A conscientious objector flees enlistment in Vietnam by making a new life in Sweden in this posthumous autobiographical collection.
Bruce Proctor’s memoir, compiled and edited by his younger brother, poet and novelist Alan Robert Proctor (Adirondack Summer, 2013, etc.), revisits the late 1960s: the horrors of total war in Vietnam, the unpredictable tides of the American counterculture, and the feeling of being young in a mad world. “Not fear of death, but fear of not being able to live while taking part in killing” is what drives Bruce to renounce his citizenship and leave the country when the National Guard is called up in 1968. “I was born to be a Swede,” Bruce declares on arrival in the Scandinavian country, and he’s besotted by the ease of life and the clear summer light. But the nights grow long, work is hard to find, and whiskey is too easily available. He works in the warehouse of a chemical plant, then as a lumber hand, then by driving a taxi. He goes back to school to earn a master’s degree but eventually sours on academia. Finally, in 1972, he and his wife decamp for Canada. The letters and journal entries here read as a kind of collage of the period: writers and addressees switch off, stories of sailing and camping sit alongside reflections on the horrors of war, the uselessness of the American opposition, newspaper clippings, photographs, and Alan’s own poems. “He could be humorous, pragmatic, philosophical, obtuse, and mystical all in one paragraph,” the editor writes of his brother, who died in 2011, and all those qualities are evident here. Editor Proctor has obviously put great patience and care into selecting these fragments, and the time was well-spent: readers are never lost, always engaged, and often charmed by the liveliness of Bruce’s prose (and of Alan’s verse scattered throughout the text). “It is not unusual for a Swede not to speak if he has nothing to say and perhaps it is this quality which gives the impression of depth,” Bruce writes at one point. Neither brother holds his tongue in this collection, and readers are richer for it.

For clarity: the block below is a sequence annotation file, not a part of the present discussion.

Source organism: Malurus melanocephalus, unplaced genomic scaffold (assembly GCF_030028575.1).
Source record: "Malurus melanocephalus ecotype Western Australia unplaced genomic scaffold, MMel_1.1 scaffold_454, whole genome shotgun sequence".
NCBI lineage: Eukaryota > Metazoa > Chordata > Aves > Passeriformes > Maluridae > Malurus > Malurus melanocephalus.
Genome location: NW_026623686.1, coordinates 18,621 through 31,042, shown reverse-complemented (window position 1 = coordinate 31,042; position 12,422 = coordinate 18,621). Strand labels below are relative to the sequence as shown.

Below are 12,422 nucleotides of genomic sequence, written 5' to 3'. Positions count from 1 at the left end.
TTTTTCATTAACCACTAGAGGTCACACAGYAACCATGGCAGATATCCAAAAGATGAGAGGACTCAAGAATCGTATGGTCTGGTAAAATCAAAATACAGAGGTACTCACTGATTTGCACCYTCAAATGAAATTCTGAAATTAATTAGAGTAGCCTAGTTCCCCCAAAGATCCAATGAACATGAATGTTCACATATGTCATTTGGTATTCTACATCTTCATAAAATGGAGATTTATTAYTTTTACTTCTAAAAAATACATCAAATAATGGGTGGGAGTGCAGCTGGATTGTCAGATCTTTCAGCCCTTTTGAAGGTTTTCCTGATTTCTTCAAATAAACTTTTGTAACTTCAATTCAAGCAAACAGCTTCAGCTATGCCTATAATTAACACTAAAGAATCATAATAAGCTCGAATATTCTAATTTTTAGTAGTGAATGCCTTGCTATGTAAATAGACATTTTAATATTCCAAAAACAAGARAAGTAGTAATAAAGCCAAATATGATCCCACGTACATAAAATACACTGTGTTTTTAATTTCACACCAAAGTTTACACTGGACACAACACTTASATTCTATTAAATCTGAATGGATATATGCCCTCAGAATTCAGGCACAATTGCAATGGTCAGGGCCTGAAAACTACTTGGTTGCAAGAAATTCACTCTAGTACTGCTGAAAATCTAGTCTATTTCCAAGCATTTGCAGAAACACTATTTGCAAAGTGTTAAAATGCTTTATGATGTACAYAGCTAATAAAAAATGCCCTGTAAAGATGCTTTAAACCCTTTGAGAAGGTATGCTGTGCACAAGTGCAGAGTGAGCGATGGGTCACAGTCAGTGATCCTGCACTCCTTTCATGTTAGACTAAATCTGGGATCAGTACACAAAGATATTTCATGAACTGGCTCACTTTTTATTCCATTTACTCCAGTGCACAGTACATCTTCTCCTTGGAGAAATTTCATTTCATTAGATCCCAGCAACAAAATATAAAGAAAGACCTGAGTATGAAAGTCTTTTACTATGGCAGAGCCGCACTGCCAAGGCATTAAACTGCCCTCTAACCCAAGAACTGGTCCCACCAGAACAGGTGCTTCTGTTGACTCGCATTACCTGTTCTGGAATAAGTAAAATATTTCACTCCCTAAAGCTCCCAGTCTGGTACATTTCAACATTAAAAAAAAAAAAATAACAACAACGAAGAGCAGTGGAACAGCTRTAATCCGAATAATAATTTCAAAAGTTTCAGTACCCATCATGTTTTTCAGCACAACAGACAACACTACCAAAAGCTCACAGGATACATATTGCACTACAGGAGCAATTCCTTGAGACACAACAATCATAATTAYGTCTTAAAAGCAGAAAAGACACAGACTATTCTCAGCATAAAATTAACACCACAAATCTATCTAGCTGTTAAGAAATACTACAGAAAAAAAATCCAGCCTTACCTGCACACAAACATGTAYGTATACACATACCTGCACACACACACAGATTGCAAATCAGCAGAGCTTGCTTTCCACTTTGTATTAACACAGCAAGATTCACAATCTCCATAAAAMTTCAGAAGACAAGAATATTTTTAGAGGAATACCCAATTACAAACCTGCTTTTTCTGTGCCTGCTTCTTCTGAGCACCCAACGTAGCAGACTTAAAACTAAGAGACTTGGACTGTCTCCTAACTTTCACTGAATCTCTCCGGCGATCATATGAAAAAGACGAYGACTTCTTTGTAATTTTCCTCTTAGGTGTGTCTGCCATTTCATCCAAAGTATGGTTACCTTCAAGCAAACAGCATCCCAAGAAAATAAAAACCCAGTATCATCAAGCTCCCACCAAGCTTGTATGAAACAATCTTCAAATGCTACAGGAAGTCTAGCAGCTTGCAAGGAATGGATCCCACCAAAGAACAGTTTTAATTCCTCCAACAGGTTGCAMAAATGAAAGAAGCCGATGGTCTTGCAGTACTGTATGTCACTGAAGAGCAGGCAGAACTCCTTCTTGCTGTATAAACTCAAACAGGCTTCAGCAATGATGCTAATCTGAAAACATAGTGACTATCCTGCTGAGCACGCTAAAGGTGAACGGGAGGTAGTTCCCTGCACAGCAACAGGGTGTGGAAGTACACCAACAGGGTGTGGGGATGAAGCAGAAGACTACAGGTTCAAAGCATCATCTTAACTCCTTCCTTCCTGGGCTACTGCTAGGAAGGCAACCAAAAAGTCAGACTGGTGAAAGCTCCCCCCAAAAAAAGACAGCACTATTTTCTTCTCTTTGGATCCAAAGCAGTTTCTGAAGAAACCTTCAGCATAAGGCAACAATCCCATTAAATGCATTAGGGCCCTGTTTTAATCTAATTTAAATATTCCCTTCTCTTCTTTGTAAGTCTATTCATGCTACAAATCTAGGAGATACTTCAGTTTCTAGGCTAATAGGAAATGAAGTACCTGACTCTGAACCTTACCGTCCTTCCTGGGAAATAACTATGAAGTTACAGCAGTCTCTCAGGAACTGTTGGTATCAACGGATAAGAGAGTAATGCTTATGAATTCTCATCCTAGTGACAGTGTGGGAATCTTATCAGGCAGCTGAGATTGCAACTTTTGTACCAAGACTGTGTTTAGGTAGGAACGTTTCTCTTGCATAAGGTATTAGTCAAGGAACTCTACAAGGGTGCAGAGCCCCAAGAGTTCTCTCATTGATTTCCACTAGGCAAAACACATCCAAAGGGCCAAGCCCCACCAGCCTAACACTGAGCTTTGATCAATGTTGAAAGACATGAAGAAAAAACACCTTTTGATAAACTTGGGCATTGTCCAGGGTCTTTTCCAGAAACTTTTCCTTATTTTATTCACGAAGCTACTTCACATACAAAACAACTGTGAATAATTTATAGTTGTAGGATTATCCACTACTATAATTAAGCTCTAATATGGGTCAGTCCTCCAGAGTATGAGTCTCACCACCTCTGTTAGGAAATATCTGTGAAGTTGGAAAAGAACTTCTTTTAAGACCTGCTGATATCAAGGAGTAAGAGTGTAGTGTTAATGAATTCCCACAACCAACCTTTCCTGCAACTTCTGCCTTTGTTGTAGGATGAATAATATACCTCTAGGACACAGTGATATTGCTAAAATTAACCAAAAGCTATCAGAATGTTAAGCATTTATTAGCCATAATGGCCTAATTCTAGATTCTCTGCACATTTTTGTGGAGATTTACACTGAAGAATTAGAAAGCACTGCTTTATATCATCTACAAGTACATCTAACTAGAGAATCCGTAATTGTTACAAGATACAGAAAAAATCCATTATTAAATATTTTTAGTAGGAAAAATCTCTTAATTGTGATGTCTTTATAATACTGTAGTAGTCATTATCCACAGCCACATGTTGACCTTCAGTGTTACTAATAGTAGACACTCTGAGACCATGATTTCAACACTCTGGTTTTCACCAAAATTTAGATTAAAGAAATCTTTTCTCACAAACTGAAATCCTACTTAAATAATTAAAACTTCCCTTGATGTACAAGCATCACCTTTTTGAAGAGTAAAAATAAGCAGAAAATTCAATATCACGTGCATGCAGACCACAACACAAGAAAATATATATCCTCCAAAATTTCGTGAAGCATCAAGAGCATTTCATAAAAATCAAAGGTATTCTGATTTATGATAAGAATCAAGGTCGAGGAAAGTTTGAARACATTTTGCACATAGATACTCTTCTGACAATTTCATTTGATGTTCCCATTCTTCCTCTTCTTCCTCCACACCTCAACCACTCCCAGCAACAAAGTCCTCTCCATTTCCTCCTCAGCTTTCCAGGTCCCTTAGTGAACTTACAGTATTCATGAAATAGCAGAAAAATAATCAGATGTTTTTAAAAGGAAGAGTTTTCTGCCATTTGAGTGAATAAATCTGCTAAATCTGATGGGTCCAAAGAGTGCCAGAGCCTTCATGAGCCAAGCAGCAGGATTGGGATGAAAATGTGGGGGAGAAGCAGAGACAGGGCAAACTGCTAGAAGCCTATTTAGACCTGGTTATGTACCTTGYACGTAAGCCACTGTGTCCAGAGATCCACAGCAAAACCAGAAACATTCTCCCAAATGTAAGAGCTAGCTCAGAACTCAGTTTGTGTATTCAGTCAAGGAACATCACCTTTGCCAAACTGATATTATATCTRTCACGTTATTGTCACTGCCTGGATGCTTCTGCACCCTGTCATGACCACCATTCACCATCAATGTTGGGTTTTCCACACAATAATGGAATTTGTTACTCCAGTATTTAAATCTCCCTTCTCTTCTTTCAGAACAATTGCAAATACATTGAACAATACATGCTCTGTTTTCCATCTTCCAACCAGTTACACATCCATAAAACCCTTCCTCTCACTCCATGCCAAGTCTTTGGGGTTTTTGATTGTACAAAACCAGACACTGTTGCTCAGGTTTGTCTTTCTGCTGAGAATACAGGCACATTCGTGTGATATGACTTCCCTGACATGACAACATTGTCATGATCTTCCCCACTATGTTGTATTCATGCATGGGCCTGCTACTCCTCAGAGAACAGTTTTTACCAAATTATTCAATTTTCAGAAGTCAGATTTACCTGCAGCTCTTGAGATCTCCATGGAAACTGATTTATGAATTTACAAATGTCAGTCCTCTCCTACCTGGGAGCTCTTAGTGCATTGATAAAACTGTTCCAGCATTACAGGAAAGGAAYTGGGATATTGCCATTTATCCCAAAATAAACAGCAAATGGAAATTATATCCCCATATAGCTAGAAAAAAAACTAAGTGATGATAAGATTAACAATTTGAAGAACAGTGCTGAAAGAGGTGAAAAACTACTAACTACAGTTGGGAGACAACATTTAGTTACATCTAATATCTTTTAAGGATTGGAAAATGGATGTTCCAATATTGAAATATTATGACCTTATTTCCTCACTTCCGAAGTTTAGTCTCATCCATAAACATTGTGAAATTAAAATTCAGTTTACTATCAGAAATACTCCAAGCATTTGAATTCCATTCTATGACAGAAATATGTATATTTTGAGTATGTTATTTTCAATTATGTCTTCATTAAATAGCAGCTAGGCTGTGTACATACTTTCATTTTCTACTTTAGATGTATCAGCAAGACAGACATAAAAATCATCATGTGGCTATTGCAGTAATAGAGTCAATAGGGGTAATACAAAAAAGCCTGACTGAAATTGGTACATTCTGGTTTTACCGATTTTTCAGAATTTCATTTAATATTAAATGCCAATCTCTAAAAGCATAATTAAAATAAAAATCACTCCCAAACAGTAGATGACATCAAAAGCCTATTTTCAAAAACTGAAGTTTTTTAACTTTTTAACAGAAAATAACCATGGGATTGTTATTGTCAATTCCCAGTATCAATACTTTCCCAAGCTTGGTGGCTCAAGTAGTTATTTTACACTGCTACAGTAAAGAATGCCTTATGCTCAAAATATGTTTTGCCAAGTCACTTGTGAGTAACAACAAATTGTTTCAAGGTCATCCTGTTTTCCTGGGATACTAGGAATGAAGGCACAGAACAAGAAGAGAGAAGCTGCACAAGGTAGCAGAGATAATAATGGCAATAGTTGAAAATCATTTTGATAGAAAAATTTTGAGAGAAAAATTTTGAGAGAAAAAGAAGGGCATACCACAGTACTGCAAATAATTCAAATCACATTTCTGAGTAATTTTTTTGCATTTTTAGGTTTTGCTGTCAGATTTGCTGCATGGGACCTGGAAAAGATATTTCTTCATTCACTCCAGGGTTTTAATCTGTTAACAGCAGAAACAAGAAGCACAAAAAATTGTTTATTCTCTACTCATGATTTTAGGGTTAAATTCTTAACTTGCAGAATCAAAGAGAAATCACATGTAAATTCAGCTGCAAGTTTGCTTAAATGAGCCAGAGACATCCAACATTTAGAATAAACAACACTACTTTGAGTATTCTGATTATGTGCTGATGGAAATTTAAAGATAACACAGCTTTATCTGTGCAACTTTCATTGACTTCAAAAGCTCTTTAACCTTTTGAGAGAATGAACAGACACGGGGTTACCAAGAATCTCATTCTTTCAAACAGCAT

An inviting exchange of stories and ideas across two continents and half a tumultuous decade.